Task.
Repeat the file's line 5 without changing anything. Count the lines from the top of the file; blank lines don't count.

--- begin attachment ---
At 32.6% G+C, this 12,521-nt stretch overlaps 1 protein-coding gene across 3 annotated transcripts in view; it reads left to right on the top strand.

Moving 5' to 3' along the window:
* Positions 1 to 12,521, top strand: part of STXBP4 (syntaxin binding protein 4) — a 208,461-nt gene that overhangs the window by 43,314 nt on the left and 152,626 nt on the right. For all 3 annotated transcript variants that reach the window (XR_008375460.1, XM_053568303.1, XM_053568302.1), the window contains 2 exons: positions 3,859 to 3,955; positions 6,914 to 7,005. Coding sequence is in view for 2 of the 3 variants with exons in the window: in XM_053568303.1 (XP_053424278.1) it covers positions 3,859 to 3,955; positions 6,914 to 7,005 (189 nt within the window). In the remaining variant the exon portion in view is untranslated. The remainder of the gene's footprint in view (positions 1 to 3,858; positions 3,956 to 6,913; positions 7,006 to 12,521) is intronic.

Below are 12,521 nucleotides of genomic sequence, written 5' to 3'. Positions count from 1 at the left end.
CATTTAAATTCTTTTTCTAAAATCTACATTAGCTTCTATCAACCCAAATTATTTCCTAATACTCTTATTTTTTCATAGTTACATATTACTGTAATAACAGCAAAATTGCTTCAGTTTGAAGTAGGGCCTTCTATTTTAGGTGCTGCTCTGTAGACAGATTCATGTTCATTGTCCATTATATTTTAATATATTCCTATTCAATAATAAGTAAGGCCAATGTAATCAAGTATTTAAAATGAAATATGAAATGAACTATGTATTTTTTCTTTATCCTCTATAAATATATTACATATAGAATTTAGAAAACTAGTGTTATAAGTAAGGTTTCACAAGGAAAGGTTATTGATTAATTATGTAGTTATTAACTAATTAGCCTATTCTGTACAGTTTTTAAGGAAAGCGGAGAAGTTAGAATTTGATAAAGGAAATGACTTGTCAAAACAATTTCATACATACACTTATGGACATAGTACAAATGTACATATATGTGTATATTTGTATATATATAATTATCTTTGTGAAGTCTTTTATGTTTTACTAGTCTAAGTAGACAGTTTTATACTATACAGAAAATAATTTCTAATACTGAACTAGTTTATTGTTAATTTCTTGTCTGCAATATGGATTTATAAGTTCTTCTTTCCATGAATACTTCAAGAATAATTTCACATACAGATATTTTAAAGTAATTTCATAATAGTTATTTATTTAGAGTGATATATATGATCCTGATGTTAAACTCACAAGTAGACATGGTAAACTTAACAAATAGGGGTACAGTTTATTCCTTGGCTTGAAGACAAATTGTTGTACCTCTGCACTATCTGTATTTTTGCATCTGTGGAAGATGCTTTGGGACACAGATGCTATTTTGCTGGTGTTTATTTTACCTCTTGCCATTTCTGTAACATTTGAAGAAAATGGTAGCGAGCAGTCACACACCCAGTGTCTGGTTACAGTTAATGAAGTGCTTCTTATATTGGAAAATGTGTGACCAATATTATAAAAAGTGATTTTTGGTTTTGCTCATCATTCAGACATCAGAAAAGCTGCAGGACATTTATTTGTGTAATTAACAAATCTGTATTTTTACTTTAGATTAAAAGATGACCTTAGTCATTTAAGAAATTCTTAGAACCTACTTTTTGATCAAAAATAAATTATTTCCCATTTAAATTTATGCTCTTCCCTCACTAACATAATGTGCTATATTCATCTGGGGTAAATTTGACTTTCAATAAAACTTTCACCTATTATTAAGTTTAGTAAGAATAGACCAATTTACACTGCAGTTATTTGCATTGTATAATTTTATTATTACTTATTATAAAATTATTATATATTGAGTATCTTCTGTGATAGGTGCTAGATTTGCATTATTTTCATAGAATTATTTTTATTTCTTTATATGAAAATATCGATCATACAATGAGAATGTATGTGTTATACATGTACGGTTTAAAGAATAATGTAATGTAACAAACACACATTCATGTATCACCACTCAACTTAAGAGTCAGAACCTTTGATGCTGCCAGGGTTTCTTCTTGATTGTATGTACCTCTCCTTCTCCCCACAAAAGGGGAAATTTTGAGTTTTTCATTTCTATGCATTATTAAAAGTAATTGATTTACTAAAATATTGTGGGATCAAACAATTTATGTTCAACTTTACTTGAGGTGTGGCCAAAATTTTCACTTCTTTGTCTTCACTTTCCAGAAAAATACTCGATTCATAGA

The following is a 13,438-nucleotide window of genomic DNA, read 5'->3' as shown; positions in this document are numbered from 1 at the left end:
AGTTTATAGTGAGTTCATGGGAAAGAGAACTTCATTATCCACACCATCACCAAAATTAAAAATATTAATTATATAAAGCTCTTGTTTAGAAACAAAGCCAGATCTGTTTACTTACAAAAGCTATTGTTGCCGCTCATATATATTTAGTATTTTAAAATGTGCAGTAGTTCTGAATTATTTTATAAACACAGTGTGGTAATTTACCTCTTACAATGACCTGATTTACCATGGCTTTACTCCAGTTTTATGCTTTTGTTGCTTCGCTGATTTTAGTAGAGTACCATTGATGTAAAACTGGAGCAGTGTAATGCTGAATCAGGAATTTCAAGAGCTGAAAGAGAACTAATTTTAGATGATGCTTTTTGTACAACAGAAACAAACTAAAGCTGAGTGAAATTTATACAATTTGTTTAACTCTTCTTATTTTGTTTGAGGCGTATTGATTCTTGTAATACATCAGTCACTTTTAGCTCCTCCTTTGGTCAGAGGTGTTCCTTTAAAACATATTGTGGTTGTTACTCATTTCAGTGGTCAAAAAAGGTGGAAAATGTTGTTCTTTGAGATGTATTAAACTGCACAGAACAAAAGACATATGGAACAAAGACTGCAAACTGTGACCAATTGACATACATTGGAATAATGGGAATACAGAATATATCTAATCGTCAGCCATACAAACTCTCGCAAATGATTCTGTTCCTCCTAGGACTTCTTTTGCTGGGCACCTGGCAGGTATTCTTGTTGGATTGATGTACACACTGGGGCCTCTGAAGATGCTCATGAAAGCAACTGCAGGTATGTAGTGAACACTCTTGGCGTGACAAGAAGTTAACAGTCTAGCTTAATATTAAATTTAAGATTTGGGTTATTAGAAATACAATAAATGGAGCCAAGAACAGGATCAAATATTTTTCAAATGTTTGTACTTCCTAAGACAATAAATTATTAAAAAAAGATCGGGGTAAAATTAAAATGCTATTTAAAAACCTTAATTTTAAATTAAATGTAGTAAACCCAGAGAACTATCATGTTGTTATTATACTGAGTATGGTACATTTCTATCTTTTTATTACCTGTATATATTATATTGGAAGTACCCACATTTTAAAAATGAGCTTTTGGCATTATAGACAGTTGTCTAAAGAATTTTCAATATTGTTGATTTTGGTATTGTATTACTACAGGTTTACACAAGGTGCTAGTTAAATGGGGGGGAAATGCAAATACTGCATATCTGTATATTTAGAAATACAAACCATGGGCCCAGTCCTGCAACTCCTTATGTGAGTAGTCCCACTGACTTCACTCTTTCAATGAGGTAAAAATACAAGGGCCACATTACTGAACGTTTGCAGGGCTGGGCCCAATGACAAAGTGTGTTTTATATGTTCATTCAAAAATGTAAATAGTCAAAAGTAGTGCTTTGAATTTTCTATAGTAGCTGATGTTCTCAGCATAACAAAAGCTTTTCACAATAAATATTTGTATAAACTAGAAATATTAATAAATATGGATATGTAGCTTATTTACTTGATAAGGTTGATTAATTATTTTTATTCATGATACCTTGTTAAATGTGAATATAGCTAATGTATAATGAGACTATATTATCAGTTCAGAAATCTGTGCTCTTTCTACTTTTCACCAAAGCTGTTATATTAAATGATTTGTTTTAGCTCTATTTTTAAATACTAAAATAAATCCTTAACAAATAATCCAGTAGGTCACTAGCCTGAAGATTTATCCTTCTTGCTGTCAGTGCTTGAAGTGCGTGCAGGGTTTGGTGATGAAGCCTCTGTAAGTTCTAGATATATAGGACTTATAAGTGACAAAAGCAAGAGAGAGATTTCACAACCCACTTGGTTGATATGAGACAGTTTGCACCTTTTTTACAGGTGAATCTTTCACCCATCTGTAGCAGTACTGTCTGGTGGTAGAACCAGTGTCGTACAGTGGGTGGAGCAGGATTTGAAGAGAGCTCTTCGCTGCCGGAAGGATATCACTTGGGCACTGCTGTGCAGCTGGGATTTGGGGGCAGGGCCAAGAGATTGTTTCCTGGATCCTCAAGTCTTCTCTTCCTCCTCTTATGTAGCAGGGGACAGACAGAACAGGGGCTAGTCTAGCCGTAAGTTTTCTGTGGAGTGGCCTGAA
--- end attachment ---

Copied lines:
CATTTAAATTCTTTTTCTAAAATCTACATTAGCTTCTATCAACCCAAATTATTTCCTAATACTCTTATTTTTTCATAGTTACATATTACTGTAATAACAGCAAAATTGCTTCAGTTTGAAGTAGGGCCTTCTATTTTAGGTGCTGCTCTGTAGACAGATTCATGTTCATTGTCCATTATATTTTAATATATTCCTATTCAATAATAAGTAAGGCCAATGTAATCAAGTATTTAAAATGAAATATGAAATGAACTATGTATTTTTTCTTTATCCTCTATAAATATATTACATATAGAATTTAGAAAACTAGTGTTATAAGTAAGGTTTCACAAGGAAAGGTTATTGATTAATTATGTAGTTATTAACTAATTAGCCTATTCTGTACAGTTTTTAAGGAAAGCGGAGAAGTTAGAATTTGATAAAGGAAATGACTTGTCAAAACAATTTCATACATACACTTATGGACATAGTACAAATGTACATATATGTGTATATTTGTATATATATAATTATCTTTGTGAAGTCTTTTATGTTTTACTAGTCTAAGTAGACAGTTTTATACTATACAGAAAATAATTTCTAATACTGAACTAGTTTATTGTTAATTTCTTGTCTGCAATATGGATTTATAAGTTCTTCTTTCCATGAATACTTCAAGAATAATTTCACATACAGATATTTTAAAGTAATTTCATAATAGTTATTTATTTAGAGTGATATATATGATCCTGATGTTAAACTCACAAGTAGACATGGTAAACTTAACAAATAGGGGTACAGTTTATTCCTTGGCTTGAAGACAAATTGTTGTACCTCTGCACTATCTGTATTTTTGCATCTGTGGAAGATGCTTTGGGACACAGATGCTATTTTGCTGGTGTTTATTTTACCTCTTGCCATTTCTGTAACATTTGAAGAAAATGGTAGCGAGCAGTCACACACCCAGTGTCTGGTTACAGTTAATGAAGTGCTTCTTATATTGGAAAATGTGTGACCAATATTATAAAAAGTGATTTTTGGTTTTGCTCATCATTCAGACATCAGAAAAGCTGCAGGACATTTATTTGTGTAATTAACAAATCTGTATTTTTACTTTAGATTAAAAGATGACCTTAGTCATTTAAGAAATTCTTAGAACCTACTTTTTGATCAAAAATAAATTATTTCCCATTTAAATTTATGCTCTTCCCTCACTAACATAATGTGCTATATTCATCTGGGGTAAATTTGACTTTCAATAAAACTTTCACCTATTATTAAGTTTAGTAAGAATAGACCAATTTACACTGCAGTTATTTGCATTGTATAATTTTATTATTACTTATTATAAAATTATTATATATTGAGTATCTTCTGTGATAGGTGCTAGATTTGCATTATTTTCATAGAATTATTTTTATTTCTTTATATGAAAATATCGATCATACAATGAGAATGTATGTGTTATACATGTACGGTTTAAAGAATAATGTAATGTAACAAACACACATTCATGTATCACCACTCAACTTAAGAGTCAGAACCTTTGATGCTGCCAGGGTTTCTTCTTGATTGTATGTACCTCTCCTTCTCCCCACAAAAGGGGAAATTTTGAGTTTTTCATTTCTATGCATTATTAAAAGTAATTGATTTACTAAAATATTGTGGGATCAAACAATTTATGTTCAACTTTACTTGAGGTGTGGCCAAAATTTTCACTTCTTTGTCTTCACTTTCCAGAAAAATACTCGATTCATAGA